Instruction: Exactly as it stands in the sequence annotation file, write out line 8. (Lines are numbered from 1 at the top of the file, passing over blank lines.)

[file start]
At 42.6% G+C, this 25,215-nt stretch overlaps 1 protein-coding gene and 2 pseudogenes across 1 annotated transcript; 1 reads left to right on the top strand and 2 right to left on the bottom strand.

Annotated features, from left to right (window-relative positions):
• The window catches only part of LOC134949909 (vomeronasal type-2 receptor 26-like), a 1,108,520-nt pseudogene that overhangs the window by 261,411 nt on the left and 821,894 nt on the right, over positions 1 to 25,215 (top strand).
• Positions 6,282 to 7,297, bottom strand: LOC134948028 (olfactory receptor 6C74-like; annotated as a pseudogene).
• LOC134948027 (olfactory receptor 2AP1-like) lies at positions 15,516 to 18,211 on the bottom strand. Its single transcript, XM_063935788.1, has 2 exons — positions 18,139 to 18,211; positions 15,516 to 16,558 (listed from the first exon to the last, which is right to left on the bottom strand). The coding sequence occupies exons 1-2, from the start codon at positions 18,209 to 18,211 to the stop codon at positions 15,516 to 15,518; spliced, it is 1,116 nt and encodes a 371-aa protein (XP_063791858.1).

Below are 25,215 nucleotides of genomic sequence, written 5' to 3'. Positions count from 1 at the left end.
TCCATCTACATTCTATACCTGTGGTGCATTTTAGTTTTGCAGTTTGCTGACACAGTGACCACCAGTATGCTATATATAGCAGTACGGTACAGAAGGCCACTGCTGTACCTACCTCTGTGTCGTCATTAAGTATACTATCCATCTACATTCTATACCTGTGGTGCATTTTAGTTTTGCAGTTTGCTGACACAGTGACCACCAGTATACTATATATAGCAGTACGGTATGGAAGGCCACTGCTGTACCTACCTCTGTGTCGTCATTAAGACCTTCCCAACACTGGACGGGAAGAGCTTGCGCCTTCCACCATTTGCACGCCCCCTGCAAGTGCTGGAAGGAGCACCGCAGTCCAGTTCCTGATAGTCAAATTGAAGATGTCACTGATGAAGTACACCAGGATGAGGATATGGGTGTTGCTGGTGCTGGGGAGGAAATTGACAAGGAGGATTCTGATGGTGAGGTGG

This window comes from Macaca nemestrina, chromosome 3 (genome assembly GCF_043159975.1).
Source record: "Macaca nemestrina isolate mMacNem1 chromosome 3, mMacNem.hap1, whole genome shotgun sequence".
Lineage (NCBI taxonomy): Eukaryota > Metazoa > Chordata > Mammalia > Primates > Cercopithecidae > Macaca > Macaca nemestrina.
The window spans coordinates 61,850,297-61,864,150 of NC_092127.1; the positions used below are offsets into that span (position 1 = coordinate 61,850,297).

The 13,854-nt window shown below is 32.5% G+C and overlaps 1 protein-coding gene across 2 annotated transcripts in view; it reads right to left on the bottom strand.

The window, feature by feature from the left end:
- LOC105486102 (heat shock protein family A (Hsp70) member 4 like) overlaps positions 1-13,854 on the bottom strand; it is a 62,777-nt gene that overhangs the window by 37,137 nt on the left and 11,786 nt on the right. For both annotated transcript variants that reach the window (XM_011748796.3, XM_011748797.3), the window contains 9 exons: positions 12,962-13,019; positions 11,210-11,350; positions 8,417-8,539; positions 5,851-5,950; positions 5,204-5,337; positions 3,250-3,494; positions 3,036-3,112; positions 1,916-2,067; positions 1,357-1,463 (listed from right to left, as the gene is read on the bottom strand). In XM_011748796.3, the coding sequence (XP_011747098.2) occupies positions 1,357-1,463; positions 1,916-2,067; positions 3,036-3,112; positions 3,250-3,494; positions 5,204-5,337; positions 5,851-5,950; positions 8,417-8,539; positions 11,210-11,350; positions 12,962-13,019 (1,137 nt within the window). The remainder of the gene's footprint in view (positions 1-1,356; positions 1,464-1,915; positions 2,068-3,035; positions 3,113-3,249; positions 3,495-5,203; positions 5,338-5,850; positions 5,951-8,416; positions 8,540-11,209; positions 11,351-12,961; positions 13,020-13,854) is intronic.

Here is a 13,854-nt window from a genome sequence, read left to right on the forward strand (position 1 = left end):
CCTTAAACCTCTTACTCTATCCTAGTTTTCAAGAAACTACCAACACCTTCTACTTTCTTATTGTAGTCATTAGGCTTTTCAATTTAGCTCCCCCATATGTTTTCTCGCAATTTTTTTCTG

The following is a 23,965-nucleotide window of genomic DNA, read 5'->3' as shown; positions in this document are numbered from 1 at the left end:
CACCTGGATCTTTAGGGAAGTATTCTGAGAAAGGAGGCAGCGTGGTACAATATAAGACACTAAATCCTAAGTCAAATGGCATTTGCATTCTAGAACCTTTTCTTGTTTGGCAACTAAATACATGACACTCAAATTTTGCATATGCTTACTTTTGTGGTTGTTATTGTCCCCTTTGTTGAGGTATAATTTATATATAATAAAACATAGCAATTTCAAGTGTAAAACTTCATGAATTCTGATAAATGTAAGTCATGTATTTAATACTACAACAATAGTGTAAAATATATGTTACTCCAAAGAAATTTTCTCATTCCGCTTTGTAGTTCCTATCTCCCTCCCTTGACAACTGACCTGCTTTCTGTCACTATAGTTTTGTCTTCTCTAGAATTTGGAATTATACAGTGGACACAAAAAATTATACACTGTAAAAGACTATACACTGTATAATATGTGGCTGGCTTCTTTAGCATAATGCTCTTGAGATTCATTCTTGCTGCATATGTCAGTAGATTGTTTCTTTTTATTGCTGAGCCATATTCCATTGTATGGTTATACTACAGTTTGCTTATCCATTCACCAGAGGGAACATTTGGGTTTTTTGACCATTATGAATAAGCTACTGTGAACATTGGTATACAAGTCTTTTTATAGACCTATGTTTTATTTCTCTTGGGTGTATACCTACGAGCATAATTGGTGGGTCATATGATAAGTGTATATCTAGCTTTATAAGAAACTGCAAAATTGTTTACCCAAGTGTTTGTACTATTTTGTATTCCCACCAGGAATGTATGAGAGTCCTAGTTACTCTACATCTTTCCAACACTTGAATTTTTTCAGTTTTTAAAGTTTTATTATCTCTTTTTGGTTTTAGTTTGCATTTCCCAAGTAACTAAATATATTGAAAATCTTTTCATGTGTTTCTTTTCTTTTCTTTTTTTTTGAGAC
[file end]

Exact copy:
This window comes from Macaca nemestrina, chromosome 3 (genome assembly GCF_043159975.1).